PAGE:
When the Soviet Union still existed, visitors to Eastern Europe would smuggle illegal books and magazines to visitors. As the Chinese government announces that young people are to be banned from playing video games for more than three hours a week, it is tempting to imagine people sneaking copies of Call of Duty and Grand Theft Auto into the PRC — perhaps inside DVD cases of lavish propaganda films such as The Founding of a Republic.

OK, I’m aging myself here. I know most gamers now play online. I also know the Chinese are big fans. More than half the population enjoy gaming and China has the world’s most substantial market for games. Skeptical officials embraced the industry in recent years, seeing it as a means of income and projecting soft power, turning China into ‘the gaming capital of the world’.

Yet the pastime has also troubled the CCP. State media recently described gaming as ‘spiritual opium’ and Xi Jinping has made ‘video-game addiction’ a priority among the scourges he intends to address.

The state attempted to restrict minors to 90 minutes of video games per day in 2019. These new restrictions ramp up the severity, with only one hour of gaming on Friday, Saturday and Sunday permitted, and none from Monday through Thursday. Granted, I was allowed 30 minutes of Age of Empires a day, with more on special occasions such as when my rabbit died, but these measures are extremely tough, not least when they will be imposed through intrusive means like facial recognition software.

The spiritual health of the Chinese youth has been an important focus of CCP policy this year. Just last week the state cracked down on ‘fan culture’, removing celebrities from social-media platforms for being ‘inferior artists’ and insisting that accounts and fora be removed ‘if flame wars, rumor-mongering and personal abuse persist’.

In cold terms, you can see where the CCP are coming from. As China struggles to raise its historically low birth rate, and to imbue its young people with a robust nationalism, the CCP has no desire for kids to waste their youth on Minecraft or arguing about influencers. As tough as the measures are, even the staunchest of cold warriors will find it difficult to argue that limiting access to Honor of Kings is comparable to the Soviets exiling Solzhenitsyn.

But how will the kids feel about it? Well, how would your kids feel about it? I’m sure that Xi Jinping is thoroughly committed to the Skinnerian attitude that the children are wrong, but the important point is that trying to stop kids from gaming is not the same as doing it. The Chinese are smart, of course, but that applies to lawbreakers as well as to lawmakers.

Take pornography, which is banned in China. Again, I doubt even most liberals could honestly claim that among the multifarious victims of Chinese authoritarianism, pornographers are among the most sympathetic. But porn is undeniably seductive and Chinese people still find means of creating, disseminating and consuming it — on a smaller scale than if it was legal, doubtless, yet evidence suggests that two-thirds of young adults still access it.

You might suspect that young Chinese people will be more energetic in their efforts to access video games — perhaps because they are young and more oblivious to consequences, but also because the fact that their use is limited rather than prohibited indicates that the state considers gaming less problematic than porn.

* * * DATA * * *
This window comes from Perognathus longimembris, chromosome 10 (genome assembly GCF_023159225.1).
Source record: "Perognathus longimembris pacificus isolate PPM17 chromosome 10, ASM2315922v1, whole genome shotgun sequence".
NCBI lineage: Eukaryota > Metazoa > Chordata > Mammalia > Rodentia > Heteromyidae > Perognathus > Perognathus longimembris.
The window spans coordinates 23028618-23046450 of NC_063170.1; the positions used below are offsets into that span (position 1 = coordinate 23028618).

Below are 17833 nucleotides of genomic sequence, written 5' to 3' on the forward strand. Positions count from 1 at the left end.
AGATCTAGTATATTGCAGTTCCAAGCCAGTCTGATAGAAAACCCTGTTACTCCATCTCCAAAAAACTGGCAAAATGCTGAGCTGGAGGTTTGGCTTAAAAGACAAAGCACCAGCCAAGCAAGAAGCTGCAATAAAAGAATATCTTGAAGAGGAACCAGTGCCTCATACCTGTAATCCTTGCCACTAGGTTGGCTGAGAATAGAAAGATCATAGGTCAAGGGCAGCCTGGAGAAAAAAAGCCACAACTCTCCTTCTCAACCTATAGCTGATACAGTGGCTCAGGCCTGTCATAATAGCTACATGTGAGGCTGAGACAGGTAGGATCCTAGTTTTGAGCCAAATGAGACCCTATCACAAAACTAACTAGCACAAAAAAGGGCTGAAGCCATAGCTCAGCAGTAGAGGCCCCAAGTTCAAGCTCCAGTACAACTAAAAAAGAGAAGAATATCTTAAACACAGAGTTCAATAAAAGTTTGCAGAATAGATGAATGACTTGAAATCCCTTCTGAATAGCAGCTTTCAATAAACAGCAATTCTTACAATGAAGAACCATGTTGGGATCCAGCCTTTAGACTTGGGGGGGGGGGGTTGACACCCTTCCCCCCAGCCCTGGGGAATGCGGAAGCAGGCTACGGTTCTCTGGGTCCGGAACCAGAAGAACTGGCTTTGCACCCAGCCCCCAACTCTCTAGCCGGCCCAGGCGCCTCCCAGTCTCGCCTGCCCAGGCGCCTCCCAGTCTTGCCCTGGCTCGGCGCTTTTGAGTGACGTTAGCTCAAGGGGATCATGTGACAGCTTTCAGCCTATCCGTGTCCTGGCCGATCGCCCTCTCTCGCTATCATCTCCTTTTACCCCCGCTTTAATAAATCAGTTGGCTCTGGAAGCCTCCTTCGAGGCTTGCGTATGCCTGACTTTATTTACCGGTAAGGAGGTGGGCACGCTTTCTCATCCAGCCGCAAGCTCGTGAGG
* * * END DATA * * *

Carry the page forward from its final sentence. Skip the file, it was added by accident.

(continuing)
A risk, for the government, is raising a generation of kids who have trained themselves in the art of the Polish people call kombinować: creative, mildly illegal scheming. Of course, we shouldn’t project Western images of adolescents onto Chinese teenagers. Chinese kids, considered broadly, are not seething rebels and are relatively patriotic and conservative. But try to stop young people doing the things that they enjoy — even if you proudly maintain that it is in their interests — and I believe whether they live in New York or Nanjing they will eventually find some means of disobeying you.

Maybe I’m wrong. The CCP at least has the advantage that young Chinese kids are seeing their living standards rise, in general, whereas a moralizing Western politician would be lecturing young people about productivity while also offering stagnant wages and soaring housing prices. Perhaps Chinese teenagers will focus on studying, reading, exercising and forming relationships, in which case it will be hard to defend the grand Western tradition of getting loaded on energy drinks and playing Fallout for 10 hours straight.

But I do not think that it is Eurocentric ‘cope’ to think that illiberal governments must beware of overreach, and of focusing on restriction at the expense of inspiration. It would be hysterical to think that limiting access to Happy Mahjong is going to provoke Tiananmen Square-esque protests that would give true meaning to the ironic slogan ‘gamers rise up’. But the CCP must still be careful about how and when it risks fostering resentment and casual criminality. No doubt the same is true of Western nations, where young kids are masked in school and young adults are all but locked in solitary confinement at university. But the Chinese have staked a lot on the national and ideological loyalty and ardor of the coming generations — it will be interesting to see if that can be sustained in the Information Age.

Anyway, I’m off to Beijing in a car loaded with Crouching Tiger, Hidden Dragon DVDs. Somewhere out there is a young man who yearns for the taste of freedom that only a battered copy of Grand Theft Auto: San Andreas can provide.